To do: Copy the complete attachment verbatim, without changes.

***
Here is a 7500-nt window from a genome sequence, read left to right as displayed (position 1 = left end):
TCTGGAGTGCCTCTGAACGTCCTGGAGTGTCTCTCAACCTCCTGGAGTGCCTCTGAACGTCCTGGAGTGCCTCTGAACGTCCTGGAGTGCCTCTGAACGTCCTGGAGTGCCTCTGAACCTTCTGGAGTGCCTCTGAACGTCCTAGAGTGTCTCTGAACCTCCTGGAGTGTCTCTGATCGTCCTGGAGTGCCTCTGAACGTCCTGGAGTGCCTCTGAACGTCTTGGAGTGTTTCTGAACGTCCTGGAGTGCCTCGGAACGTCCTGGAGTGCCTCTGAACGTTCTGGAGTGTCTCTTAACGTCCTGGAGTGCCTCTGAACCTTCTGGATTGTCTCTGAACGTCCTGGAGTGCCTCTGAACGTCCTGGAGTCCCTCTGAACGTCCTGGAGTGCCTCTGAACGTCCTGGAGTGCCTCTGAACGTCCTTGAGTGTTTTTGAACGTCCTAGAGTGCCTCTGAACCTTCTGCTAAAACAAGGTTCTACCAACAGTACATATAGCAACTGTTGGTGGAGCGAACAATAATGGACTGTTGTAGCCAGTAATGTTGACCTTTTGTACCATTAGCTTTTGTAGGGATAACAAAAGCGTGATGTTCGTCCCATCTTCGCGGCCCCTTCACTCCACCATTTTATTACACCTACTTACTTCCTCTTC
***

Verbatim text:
Here is a 7500-nt window from a genome sequence, read left to right as displayed (position 1 = left end):
TCTGGAGTGCCTCTGAACGTCCTGGAGTGTCTCTCAACCTCCTGGAGTGCCTCTGAACGTCCTGGAGTGCCTCTGAACGTCCTGGAGTGCCTCTGAACGTCCTGGAGTGCCTCTGAACCTTCTGGAGTGCCTCTGAACGTCCTAGAGTGTCTCTGAACCTCCTGGAGTGTCTCTGATCGTCCTGGAGTGCCTCTGAACGTCCTGGAGTGCCTCTGAACGTCTTGGAGTGTTTCTGAACGTCCTGGAGTGCCTCGGAACGTCCTGGAGTGCCTCTGAACGTTCTGGAGTGTCTCTTAACGTCCTGGAGTGCCTCTGAACCTTCTGGATTGTCTCTGAACGTCCTGGAGTGCCTCTGAACGTCCTGGAGTCCCTCTGAACGTCCTGGAGTGCCTCTGAACGTCCTGGAGTGCCTCTGAACGTCCTTGAGTGTTTTTGAACGTCCTAGAGTGCCTCTGAACCTTCTGCTAAAACAAGGTTCTACCAACAGTACATATAGCAACTGTTGGTGGAGCGAACAATAATGGACTGTTGTAGCCAGTAATGTTGACCTTTTGTACCATTAGCTTTTGTAGGGATAACAAAAGCGTGATGTTCGTCCCATCTTCGCGGCCCCTTCACTCCACCATTTTATTACACCTACTTACTTCCTCTTC